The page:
Rep. Bill Johnson is also favored to win his race with former Democratic state legislator Jennifer Garrison, but his Ohio district is competitive. For now, his biggest challenge might be Richmond.
“I’ve never had a chance to come to the plate against him,” Johnson said. “I’m looking forward to having that chance this year.” Johnson has been a part of the Republicans’ “fielding team” in the past, but he should get some at-bats this year when the GOP squad shifts its strategy away from equal playing time for all.
At least one member is playing in his first and likely last game. Louisiana Republican Vance McAllister was elected to Congress in a November special election, and is waffling on whether he’ll seek re-election after a scandal.
California Rep. David Valadao made his congressional baseball debut in 2013. He is not playing in this year’s game, but an aide said the GOP congressman’s tough re-election contest was not a deciding factor. His opponent, Democrat and former Debbie Stabenow chief of staff Amanda Renteria, played softball at Stanford University and could be a force in the annual Congressional Women’s Softball Game — and potentially the baseball game, if she wins in November.
On the Democratic side, it looks like manager Mike Doyle will have his winning roster largely intact for at least another three years. One of Doyle’s best players should also be one of his most vulnerable, but Republicans failed to recruit a top-tier challenger against Florida Rep. Patrick Murphy.
“Nothing in life is easy or guaranteed, except when Cedric Richmond is on the mound,” Murphy said, comparing baseball to running for re-election. “Campaigning is definitely more challenging, but the game is something I look forward to.” Murphy has proved to be a prolific fundraiser and he is one of a handful of Democrats endorsed by the U.S. Chamber of Commerce.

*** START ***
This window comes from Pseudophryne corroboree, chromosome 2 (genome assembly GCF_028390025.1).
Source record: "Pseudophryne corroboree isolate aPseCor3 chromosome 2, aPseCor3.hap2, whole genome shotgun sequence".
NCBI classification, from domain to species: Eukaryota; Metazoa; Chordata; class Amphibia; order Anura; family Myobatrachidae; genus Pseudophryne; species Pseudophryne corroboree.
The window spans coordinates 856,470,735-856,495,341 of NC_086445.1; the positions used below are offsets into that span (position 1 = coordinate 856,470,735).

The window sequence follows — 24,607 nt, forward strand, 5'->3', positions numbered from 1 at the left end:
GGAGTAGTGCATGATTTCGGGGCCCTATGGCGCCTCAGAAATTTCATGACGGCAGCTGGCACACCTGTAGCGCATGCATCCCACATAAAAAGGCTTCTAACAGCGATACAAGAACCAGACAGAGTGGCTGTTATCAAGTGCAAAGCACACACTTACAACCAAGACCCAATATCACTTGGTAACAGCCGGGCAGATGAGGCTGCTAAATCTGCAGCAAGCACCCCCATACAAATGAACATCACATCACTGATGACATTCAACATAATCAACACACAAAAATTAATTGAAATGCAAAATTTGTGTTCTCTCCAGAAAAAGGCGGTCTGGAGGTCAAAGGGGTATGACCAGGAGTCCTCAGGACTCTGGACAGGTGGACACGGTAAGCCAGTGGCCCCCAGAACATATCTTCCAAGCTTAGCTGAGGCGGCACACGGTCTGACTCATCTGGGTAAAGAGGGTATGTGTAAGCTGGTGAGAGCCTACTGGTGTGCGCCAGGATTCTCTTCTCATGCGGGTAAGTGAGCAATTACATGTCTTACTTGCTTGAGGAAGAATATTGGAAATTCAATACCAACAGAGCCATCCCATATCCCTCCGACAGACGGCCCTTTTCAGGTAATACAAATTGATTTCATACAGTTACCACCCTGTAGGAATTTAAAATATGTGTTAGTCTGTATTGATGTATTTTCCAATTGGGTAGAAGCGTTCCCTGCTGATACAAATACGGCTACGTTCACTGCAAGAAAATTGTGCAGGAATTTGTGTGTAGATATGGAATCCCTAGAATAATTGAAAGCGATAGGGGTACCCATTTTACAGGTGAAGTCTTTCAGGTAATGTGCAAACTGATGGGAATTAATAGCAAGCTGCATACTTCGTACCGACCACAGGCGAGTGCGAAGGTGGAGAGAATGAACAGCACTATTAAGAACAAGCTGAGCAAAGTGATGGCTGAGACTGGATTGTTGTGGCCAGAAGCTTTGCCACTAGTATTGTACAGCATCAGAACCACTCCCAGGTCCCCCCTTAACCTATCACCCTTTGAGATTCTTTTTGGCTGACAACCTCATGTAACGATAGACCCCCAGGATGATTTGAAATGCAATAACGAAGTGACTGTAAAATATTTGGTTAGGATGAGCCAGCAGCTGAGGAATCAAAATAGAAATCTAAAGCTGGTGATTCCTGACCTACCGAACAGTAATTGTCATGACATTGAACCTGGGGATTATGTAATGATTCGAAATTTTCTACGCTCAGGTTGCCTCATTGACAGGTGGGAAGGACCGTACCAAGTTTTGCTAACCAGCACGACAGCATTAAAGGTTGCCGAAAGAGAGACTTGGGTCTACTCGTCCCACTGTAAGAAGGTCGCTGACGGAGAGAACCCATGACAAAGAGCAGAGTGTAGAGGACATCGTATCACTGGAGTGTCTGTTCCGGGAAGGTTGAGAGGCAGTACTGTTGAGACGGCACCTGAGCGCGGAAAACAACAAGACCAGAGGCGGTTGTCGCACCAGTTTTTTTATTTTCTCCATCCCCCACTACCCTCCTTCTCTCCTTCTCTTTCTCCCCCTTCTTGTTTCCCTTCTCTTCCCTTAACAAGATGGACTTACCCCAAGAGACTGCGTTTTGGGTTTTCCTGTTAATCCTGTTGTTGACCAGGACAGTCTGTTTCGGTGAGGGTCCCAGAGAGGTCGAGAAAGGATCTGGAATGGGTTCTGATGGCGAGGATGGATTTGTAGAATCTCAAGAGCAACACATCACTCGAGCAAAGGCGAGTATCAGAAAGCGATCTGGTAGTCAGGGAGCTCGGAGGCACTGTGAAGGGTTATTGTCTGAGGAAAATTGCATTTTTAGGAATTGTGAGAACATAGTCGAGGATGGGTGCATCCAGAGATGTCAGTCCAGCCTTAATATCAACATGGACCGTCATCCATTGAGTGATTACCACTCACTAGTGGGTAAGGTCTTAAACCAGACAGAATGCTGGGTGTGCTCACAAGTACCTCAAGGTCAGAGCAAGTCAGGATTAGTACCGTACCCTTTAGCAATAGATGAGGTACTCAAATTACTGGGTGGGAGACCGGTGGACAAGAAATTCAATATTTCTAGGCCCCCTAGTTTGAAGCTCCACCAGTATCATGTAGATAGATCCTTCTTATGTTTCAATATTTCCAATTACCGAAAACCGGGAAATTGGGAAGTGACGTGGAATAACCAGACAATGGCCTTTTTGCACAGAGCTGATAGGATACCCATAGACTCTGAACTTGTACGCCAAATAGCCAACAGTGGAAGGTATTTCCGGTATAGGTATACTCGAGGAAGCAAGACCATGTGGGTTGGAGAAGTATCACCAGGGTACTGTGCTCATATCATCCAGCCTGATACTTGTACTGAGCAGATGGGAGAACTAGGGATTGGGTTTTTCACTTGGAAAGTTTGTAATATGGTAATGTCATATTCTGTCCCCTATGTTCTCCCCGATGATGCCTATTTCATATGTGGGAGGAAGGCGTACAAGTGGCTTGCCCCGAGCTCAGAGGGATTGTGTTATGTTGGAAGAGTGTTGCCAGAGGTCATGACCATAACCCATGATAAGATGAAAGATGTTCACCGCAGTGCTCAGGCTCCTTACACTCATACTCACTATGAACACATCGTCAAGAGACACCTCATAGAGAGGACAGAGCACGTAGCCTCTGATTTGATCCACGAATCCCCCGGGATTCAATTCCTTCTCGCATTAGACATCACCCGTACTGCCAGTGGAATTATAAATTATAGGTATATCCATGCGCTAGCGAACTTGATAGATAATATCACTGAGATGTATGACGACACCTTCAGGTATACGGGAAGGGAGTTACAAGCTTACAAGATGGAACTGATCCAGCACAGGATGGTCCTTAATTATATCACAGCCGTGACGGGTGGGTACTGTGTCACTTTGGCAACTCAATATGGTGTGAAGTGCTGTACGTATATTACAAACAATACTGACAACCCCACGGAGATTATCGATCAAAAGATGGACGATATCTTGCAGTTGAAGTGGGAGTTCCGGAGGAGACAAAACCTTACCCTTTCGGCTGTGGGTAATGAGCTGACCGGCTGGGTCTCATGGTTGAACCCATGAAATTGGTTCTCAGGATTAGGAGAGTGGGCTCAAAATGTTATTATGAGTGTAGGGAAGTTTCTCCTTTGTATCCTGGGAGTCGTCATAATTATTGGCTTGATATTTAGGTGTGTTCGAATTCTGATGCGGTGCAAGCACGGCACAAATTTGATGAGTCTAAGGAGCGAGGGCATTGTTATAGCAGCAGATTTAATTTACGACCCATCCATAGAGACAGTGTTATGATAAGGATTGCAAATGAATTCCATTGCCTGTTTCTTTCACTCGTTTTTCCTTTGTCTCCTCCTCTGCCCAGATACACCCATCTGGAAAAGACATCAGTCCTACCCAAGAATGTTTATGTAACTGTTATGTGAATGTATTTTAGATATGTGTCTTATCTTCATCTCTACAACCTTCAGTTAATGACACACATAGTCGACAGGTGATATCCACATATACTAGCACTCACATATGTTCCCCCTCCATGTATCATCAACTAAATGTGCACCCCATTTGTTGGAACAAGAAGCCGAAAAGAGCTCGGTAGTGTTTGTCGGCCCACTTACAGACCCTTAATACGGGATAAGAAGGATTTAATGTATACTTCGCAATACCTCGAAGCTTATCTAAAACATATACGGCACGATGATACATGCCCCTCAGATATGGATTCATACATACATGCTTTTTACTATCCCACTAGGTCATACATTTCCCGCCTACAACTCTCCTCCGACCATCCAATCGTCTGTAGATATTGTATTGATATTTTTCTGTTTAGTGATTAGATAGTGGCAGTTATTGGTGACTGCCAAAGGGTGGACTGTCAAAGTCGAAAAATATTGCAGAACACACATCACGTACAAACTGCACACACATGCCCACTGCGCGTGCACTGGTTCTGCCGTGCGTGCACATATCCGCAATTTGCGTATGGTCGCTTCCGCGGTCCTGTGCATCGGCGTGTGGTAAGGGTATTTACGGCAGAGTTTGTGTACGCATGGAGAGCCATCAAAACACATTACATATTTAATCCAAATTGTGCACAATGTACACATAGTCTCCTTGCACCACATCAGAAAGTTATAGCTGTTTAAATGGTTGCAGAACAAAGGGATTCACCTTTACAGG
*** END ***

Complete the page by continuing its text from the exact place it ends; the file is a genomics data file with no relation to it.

Rep. Timothy H. Bishop could be vulnerable, depending on the outcome of the incredibly bitter Republican primary in New York’s 1st District. And Democratic Rep. Raul Ruiz starts as the heavy favorite over Republican state Assemblyman Brian Nestande in California’s 36th District.
Iowa Democratic Rep. Bruce Braley is in a competitive race for the Senate, but he bowed out of this year’s game with an apparent shoulder injury.
For weeks, both teams have been battling weather and election calendars in order to practice. “I missed two weeks because of the primary,” Doyle said. He won with 84 percent and resisted the temptation to donate to Keystone State colleague Bill Shuster’s tea-party-fueled primary challenger. Shuster, usually a solid Republican hitter, won his primary with 53 percent.
Doyle has experienced the pain of losing good players to electoral defeat (Ohio Rep. John Boccieri in the 2010 wave, in particular), but is enjoying his talented roster and superstar players because it wasn’t always this way.
“I lived through the Steve Largent years,” Doyle said.